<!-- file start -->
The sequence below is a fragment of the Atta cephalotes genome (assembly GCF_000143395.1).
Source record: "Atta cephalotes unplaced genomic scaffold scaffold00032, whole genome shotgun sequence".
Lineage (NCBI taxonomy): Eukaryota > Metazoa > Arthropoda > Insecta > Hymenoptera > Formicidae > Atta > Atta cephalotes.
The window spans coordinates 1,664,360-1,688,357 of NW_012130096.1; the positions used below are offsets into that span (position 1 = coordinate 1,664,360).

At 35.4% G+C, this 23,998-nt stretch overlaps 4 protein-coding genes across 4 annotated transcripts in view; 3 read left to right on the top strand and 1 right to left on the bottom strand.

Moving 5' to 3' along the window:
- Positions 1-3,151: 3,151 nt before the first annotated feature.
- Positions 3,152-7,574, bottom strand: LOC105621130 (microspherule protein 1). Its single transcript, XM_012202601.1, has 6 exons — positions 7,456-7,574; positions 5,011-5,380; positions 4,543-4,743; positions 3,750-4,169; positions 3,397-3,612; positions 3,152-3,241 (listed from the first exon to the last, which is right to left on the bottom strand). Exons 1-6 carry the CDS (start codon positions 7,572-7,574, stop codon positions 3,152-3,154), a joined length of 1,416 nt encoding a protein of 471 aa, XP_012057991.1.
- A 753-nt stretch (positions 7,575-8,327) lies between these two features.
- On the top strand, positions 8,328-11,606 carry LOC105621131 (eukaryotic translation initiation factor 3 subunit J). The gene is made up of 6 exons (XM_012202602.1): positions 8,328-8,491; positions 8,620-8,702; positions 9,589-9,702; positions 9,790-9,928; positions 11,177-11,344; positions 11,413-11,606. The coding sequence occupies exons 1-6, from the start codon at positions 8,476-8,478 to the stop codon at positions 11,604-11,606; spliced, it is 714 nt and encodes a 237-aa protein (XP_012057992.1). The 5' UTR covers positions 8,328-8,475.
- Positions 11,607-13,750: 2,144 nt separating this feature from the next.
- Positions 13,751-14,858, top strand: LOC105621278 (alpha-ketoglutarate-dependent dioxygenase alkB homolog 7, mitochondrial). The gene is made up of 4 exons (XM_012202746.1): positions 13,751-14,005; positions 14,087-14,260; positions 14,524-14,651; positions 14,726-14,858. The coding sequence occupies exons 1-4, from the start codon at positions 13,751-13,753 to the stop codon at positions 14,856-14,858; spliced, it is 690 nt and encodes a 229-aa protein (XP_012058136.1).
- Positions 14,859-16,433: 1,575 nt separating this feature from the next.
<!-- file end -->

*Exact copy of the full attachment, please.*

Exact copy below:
The sequence below is a fragment of the Atta cephalotes genome (assembly GCF_000143395.1).
Source record: "Atta cephalotes unplaced genomic scaffold scaffold00032, whole genome shotgun sequence".
Lineage (NCBI taxonomy): Eukaryota > Metazoa > Arthropoda > Insecta > Hymenoptera > Formicidae > Atta > Atta cephalotes.
The window spans coordinates 1,664,360-1,688,357 of NW_012130096.1; the positions used below are offsets into that span (position 1 = coordinate 1,664,360).

At 35.4% G+C, this 23,998-nt stretch overlaps 4 protein-coding genes across 4 annotated transcripts in view; 3 read left to right on the top strand and 1 right to left on the bottom strand.

Moving 5' to 3' along the window:
- Positions 1-3,151: 3,151 nt before the first annotated feature.
- Positions 3,152-7,574, bottom strand: LOC105621130 (microspherule protein 1). Its single transcript, XM_012202601.1, has 6 exons — positions 7,456-7,574; positions 5,011-5,380; positions 4,543-4,743; positions 3,750-4,169; positions 3,397-3,612; positions 3,152-3,241 (listed from the first exon to the last, which is right to left on the bottom strand). Exons 1-6 carry the CDS (start codon positions 7,572-7,574, stop codon positions 3,152-3,154), a joined length of 1,416 nt encoding a protein of 471 aa, XP_012057991.1.
- A 753-nt stretch (positions 7,575-8,327) lies between these two features.
- On the top strand, positions 8,328-11,606 carry LOC105621131 (eukaryotic translation initiation factor 3 subunit J). The gene is made up of 6 exons (XM_012202602.1): positions 8,328-8,491; positions 8,620-8,702; positions 9,589-9,702; positions 9,790-9,928; positions 11,177-11,344; positions 11,413-11,606. The coding sequence occupies exons 1-6, from the start codon at positions 8,476-8,478 to the stop codon at positions 11,604-11,606; spliced, it is 714 nt and encodes a 237-aa protein (XP_012057992.1). The 5' UTR covers positions 8,328-8,475.
- Positions 11,607-13,750: 2,144 nt separating this feature from the next.
- Positions 13,751-14,858, top strand: LOC105621278 (alpha-ketoglutarate-dependent dioxygenase alkB homolog 7, mitochondrial). The gene is made up of 4 exons (XM_012202746.1): positions 13,751-14,005; positions 14,087-14,260; positions 14,524-14,651; positions 14,726-14,858. The coding sequence occupies exons 1-4, from the start codon at positions 13,751-13,753 to the stop codon at positions 14,856-14,858; spliced, it is 690 nt and encodes a 229-aa protein (XP_012058136.1).
- Positions 14,859-16,433: 1,575 nt separating this feature from the next.